Many people somehow think that COVID-19 is just another flu virus and not that bad. Wrong! The deadly flu epidemic of 1918 killed an estimated 675,000 persons in the United States. But COVID-19 has already killed more than 690,000 persons - and these are the confirmed cases! It is now officially the deadliest disease event or pandemic in American history.
Currently more than 1900 persons are still dying daily in the United States - so the numbers are increasing rapidly.
It is thought that actual numbers of deaths are at least 10% higher (e.g., a person dies at home from the virus, but had never taken COVID-19 test when alive). Johns Hopkins University updates case and death numbers daily (see COVID-19 Dashboard), for both the US and the rest of the world.
Very soon the official number of deaths from COVID-19 will surpass 700,000! In just two short years! Some comparisons of events causing large numbers of deaths are: the death toll for Americans in the War Between the States (Civil War) was about 650,000, and about 405,000 for World War II. The HIV/AIDS virus has killed at least 700,000 people since the beginning of the epidemic in the 1960s - but this is over the course of 60 years.
Excerpts from Stat News: Covid-19 overtakes 1918 Spanish flu as deadliest disease in American history
The Covid-19 pandemic has become the deadliest disease event in American history, with a death toll surpassing that of the 1918 Spanish flu.
The Spanish flu was previously the disease event that caused the biggest loss of life in the United States; the Centers for Disease Control and Prevention estimate that 675,000 Americans died during the 1918 pandemic, in waves of illness that stretched out over roughly two years in this country.
According to STAT’s Covid-19 Tracker, Covid deaths stand at more than 675,400.
U.S. deaths make up roughly 14% of the nearly 4.7 million fatalities that have been reported worldwide in this pandemic to date, even though the country’s population comprises only about 4.2% of the global population.
Whether the Covid pandemic will qualify as the deadliest event in U.S. history is perhaps a question for Civil War historians. The long-accepted toll of the War Between the States was 620,000, which this pandemic has already surpassed. But in 2011, David Hacker, a historian at Binghamton University in New York State, published an article in the journal Civil War History arguing the true number of deaths in the Civil War was more likely around 750,000.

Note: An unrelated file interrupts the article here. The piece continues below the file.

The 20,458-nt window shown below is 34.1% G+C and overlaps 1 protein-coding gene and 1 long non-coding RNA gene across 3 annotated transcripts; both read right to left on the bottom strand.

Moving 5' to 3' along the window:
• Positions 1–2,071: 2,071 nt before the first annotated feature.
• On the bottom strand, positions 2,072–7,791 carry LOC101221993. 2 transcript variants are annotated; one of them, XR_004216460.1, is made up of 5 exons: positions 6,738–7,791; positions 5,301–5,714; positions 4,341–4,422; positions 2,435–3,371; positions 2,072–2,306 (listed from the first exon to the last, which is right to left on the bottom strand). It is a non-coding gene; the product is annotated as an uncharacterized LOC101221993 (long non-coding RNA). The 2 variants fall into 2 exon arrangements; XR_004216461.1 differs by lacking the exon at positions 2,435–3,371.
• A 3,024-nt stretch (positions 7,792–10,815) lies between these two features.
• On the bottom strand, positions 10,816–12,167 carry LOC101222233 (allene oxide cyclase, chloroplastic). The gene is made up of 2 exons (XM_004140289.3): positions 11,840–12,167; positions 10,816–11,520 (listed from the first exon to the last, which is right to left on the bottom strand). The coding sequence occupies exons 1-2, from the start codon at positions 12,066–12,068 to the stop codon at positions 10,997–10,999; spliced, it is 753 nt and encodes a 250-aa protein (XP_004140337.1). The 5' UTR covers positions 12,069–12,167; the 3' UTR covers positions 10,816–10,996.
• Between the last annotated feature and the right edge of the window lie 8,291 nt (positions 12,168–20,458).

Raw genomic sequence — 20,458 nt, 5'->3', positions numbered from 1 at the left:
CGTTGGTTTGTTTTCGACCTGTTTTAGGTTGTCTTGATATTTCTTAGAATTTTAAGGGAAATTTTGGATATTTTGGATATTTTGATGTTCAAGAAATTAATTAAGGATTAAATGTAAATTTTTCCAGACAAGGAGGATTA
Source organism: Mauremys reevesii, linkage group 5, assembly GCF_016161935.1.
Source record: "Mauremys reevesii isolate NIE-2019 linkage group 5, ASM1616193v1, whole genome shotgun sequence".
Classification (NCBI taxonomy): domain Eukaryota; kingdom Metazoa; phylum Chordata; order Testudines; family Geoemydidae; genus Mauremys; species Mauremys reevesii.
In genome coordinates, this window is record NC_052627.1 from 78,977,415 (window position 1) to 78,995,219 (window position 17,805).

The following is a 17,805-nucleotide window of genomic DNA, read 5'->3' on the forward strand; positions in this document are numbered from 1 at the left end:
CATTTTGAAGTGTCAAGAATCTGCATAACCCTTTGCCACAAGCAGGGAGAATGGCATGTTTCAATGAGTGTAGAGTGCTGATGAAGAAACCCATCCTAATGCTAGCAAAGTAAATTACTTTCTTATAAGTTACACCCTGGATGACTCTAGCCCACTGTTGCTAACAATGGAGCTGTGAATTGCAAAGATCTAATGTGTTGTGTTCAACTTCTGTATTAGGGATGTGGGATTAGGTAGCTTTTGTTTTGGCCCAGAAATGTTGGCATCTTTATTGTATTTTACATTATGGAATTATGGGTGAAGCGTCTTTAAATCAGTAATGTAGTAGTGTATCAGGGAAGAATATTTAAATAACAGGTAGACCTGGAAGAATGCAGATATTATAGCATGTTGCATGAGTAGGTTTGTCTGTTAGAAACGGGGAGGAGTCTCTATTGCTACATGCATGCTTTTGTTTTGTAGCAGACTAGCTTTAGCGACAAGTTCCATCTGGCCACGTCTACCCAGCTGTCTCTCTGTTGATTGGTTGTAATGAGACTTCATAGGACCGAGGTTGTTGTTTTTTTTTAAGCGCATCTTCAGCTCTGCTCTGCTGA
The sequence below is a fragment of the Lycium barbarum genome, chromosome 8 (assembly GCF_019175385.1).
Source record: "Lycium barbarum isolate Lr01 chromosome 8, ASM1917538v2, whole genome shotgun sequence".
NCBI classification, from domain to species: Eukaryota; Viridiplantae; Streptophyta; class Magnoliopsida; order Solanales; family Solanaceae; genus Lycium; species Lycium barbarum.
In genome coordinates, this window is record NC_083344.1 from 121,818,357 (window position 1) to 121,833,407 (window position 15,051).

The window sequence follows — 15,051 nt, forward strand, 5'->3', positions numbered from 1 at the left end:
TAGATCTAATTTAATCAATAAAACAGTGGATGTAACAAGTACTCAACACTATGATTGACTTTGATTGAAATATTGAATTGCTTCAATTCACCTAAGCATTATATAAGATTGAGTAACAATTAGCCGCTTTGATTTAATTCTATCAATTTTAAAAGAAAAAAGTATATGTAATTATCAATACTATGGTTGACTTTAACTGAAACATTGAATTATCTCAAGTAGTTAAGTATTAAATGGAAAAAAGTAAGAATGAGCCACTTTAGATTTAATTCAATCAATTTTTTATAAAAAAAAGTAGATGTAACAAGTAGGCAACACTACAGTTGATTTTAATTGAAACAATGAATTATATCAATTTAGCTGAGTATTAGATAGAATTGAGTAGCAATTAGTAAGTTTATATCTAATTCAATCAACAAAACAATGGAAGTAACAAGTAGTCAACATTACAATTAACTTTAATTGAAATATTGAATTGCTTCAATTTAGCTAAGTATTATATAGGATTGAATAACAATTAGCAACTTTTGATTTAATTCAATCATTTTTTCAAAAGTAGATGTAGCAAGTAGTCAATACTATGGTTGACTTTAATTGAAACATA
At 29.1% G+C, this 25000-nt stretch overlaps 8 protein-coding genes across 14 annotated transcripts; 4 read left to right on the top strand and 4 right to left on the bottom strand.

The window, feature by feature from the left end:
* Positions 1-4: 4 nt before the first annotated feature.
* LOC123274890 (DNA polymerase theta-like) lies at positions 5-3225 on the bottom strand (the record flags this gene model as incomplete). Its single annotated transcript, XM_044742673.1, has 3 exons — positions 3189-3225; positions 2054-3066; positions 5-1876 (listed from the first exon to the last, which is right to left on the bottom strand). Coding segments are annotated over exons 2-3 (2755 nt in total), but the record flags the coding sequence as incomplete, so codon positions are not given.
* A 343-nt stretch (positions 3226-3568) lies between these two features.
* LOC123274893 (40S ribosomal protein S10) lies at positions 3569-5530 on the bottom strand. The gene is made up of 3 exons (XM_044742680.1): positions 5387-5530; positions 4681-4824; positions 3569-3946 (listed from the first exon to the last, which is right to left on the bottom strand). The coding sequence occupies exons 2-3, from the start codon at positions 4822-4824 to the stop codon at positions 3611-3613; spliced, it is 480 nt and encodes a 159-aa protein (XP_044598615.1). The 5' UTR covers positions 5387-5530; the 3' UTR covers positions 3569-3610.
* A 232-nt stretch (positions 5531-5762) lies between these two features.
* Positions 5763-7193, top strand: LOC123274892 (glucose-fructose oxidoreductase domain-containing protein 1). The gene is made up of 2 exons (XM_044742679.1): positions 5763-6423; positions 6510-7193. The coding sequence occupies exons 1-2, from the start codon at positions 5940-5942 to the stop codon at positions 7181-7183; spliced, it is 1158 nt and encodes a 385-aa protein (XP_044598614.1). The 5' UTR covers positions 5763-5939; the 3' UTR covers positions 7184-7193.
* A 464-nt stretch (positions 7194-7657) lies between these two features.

The heavy toll the pandemic has taken in the U.S. is due to the country’s inadequate response early on, said Markel. David Morens, a medical historian at the National Institutes of Allergy and Infectious Diseases, agreed.
Likewise, the mean age of the people who died in 1918 was 28, whereas with Covid, deaths are occurring mainly in the elderly, said Viboud, who works at the National Institutes of Health’s Fogerty International Center. In terms of cumulative years of life lost, the Spanish flu’s impact thus remains greater.
But modern medicine is far more advanced than what was available in 1918. Now people whose lungs are under attack from Covid can be put on ventilators or extracorporeal membrane oxygenation — ECMO — machines, which pump oxygen into blood when a person’s heart and lungs are no longer up to the job. These were not options in 1918.
And for months now, the country has had vaccines that are highly effective at lowering the risk of dying from Covid. Still the fatalities pile up, though at a slower rate than earlier in the pandemic.
The global Covid death figure is without doubt an underestimate, but then again, the American tally likely is as well.
There is some work that suggests what a truer figure might be, Viboud said, pointing to a research paper published in the journal eLife in June.
The study, by Ariel Karlinsky, an economist and statistician at Hebrew University in Jerusalem, and Dmitry Kobak, of the Institute for Ophthalmic Research at the University of Tübingen in Germany, actually attempted to estimate a more accurate picture of Covid deaths in 103 countries. Their calculations were based on looking at what is known as excess mortality, the differences between the number of deaths reported since the start of the pandemic and the annual average mortality figures for the years 2015 through 2019 in each of the countries studied.
Their work estimated that the true Covid death toll in the United States is probably 10% higher than the declared number of lives lost to the disease in the country. That would place the Covid deaths in America in the ballpark of 741,000.